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About a Boy (PG-13, 2002) ... Average: 3.75
(Hugh Grant, Rachel Weisz, Toni Collette, Nicholas Hoult, Isabel Brook)

Movie ImageRob Epler
The rare example of the movie-based-on-a-book that works better than the book itself.  The ending of the book is MUCH different, & somewhat protracted & anticlimactic.  If you read & liked Nick Hornby's novel, you'll probably enjoy the film as well.  Hugh Grant nails the shallow cad as well as -- if not better than -- the stuttering fop of "Four Weddings & a Funeral," etc.  His character here is similar to the one he plays in the Bridget Jones movies.  The kid who plays Marcus is really good, too.

Highly enjoyable.  Great soundtrack by Badly Drawn Boy.  (I have similar feelings about "High Fidelity," also based on a Nick Hornby novel.)

Drew Gallagher
Nice Hugh Grant vehicle.  And he sounds so cool when he says "fuck" and "bugger".

 

Affliction (R, 1999) ... Average: 1.0
(Nick Nolte, James Coburn, Sissy Spacek, Willem DaFoe)

coverChris Mal
Clearly one of those movies where the critics and "Movie experts" were looking from a completely different direction.  The list of awards this movie received is as long as this review!  From the perspective of pure entertainment - the view of the average movie-goer - this was one of the worst movies I've seen since "Election".  Obviously well acted, and the premise of the movie - the struggle to escape a past filled with child abuse - is a good subject for a movie, but the plot is weak, the story moves unbearably slow, and the tone of movie never shifts gears from anything but mildly morbid.  A good indication of how well it keeps your attention: Bev fell asleep about 45 minutes in.

Furthermore, none of the characters are at all likeable.  Nolte's character, the main focus of the movie, is a person who tries to do the right thing occasionally but fails miserably across the board.  None of the secondary characters really added anything: Nolte's girlfriend (Spacek) has very few lines, pretty much just takes up space and then leaves him.  Nolte's brother (DaFoe) appears only for only a few brief scenes and narrates other parts of the movie - the narration was unnecessary and the final monologue was cheesy.  Many of the tertiary characters are just plain boring - all of them just mildly angry for no apparent reason.  Coburn gives a good performance as the evil father, but pretty much just spends two hours being an drunken ass hole.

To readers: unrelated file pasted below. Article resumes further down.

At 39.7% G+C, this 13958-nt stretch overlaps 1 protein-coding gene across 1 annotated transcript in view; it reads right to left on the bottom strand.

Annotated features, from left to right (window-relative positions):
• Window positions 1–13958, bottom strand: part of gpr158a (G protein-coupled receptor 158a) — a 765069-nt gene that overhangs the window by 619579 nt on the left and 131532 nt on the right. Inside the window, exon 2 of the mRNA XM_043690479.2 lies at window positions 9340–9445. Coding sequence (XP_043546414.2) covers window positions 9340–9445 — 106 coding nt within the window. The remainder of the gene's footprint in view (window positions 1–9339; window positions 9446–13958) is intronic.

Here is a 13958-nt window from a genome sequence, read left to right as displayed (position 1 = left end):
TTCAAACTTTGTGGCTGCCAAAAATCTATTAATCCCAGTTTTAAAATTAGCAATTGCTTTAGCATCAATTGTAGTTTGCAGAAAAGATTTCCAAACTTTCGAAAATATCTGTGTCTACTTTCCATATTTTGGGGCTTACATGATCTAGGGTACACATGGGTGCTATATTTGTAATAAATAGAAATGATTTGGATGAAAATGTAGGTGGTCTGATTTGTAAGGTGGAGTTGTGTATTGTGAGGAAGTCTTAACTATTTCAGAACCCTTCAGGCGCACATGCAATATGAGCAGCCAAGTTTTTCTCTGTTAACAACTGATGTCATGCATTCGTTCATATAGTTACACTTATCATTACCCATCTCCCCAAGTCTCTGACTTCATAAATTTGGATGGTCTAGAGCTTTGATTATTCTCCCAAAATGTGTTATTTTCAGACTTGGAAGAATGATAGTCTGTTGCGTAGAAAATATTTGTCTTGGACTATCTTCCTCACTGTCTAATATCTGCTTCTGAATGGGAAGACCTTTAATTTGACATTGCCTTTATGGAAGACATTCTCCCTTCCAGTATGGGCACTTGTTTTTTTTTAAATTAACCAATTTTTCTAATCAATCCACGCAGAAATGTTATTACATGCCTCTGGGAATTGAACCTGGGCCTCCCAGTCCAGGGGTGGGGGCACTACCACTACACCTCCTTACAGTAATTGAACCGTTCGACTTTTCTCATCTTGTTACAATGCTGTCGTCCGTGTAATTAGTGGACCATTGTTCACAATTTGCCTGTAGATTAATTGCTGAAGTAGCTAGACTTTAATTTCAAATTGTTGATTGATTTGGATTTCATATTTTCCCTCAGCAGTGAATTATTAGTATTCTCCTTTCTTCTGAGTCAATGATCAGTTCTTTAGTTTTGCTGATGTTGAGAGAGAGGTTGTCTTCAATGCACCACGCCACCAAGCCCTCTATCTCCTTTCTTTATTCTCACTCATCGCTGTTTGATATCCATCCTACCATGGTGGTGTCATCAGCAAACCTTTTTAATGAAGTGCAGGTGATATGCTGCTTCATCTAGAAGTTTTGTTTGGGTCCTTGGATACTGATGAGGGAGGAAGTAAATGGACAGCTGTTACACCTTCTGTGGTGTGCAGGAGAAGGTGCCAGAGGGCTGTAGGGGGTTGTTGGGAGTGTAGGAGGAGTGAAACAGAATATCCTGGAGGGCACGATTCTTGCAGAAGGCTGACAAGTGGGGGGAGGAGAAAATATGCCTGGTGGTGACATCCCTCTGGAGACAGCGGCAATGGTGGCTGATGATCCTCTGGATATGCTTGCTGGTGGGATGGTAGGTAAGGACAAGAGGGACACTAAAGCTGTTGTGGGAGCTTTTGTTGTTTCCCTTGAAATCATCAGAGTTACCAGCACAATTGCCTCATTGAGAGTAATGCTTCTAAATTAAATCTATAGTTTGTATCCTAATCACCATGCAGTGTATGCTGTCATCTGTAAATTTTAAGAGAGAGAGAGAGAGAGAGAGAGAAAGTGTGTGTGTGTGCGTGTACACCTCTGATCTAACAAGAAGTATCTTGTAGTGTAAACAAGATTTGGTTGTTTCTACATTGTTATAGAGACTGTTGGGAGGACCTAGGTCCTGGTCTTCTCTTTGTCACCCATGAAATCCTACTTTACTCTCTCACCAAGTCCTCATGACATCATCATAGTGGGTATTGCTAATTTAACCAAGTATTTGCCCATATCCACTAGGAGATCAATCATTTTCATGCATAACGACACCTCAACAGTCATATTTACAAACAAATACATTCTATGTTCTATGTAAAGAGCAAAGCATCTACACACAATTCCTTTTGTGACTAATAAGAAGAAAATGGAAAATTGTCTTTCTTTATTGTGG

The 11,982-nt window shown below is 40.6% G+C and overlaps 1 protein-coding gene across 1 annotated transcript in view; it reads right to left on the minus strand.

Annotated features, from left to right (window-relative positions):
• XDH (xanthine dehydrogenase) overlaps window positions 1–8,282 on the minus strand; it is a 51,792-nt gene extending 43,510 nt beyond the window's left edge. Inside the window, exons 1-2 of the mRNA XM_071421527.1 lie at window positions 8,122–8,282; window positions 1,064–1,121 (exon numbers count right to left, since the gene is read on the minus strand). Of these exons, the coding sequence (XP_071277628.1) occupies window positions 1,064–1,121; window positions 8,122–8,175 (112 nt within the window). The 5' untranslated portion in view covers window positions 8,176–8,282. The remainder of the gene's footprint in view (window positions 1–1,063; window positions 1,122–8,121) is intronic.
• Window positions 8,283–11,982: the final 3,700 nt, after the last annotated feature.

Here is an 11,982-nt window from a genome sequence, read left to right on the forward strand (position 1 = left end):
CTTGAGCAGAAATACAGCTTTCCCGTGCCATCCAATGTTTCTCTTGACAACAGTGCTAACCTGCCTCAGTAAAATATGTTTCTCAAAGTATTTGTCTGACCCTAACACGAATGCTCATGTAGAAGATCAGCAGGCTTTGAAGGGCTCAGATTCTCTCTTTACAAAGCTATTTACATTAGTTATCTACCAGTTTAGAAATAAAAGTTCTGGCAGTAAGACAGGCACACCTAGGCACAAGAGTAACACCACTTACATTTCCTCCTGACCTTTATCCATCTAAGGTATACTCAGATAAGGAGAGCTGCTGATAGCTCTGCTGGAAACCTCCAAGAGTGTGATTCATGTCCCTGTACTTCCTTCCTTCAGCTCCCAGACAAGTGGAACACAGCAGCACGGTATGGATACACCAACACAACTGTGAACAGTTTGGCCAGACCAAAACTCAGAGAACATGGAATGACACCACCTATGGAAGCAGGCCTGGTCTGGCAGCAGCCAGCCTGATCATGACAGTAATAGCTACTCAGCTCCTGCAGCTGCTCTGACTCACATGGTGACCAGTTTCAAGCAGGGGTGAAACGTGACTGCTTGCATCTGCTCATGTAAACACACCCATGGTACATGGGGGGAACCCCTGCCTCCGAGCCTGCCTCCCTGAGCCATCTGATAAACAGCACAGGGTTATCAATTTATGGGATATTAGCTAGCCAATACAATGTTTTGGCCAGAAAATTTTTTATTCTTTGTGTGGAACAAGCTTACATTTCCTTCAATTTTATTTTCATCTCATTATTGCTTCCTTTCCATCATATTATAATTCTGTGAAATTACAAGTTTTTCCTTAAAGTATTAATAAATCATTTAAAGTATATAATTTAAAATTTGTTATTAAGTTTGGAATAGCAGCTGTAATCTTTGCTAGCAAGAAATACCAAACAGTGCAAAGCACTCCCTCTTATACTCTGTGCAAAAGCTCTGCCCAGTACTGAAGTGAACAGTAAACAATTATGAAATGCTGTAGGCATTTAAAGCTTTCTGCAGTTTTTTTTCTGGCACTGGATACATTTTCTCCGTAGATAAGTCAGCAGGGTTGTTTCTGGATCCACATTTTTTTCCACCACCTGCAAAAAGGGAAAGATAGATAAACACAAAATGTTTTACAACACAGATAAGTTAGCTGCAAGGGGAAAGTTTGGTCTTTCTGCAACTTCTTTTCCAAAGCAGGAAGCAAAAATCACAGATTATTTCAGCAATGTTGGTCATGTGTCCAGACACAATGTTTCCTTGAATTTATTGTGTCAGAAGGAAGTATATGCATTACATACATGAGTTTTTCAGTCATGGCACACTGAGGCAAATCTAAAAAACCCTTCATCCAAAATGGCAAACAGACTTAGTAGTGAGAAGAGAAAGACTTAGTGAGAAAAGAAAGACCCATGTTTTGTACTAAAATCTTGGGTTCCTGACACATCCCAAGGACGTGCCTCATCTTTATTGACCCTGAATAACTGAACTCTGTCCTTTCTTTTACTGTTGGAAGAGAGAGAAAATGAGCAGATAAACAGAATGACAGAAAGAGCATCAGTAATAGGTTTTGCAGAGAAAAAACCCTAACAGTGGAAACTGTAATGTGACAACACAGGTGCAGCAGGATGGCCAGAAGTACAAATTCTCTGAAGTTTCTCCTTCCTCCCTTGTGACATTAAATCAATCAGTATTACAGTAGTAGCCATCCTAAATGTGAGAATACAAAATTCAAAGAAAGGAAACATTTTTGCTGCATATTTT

What was the point of this movie?  At first I thought it was going to be a murder-mystery - nope.  Then I thought we'd get a lesson on child abuse?  Nope - unless you count "Look what happens to people who are abused - they either become jerks like their abusive father, mousy introverts, or born-again Christians."  Please don't see this movie.

 

After Life (Not Rated, 1999) ... Average: 4.0
(Arata, Erika Oda, Susumu Terasima, Sadao Abe, Kazuko Shirakawa)

Jill Hendricks

Tony Porco (CLICK HERE to go to Tony Porco's Movie Reviews Page)
Japanese director Hirukazu Koreeda's vision of the afterlife is one that is rather different from most others' notions of it. As a result, many in the audience thought that his film was perplexing; I, on the other hand, found it downright refreshing. In Koreeda's version, which is a sort of purgatory, the recently-deceased have one week to decide on the best and most beautiful memory of their lives. Then, a crew of scriptwriters and filmmakers (one hesitates to call them angels) re-create the memories with B-movie techniques and special effects that magically work, lifting the dead souls to their final, blissful nirvanas.

Although it looks amateurish and almost slackerish at first, Koreeda's direction actually compliments this strange premise well. The hostel-type institution where the crew and the intendant souls stay has the look of an old school or office building, aged but with some character, and it suggests the insulation of this world-between-worlds quite well.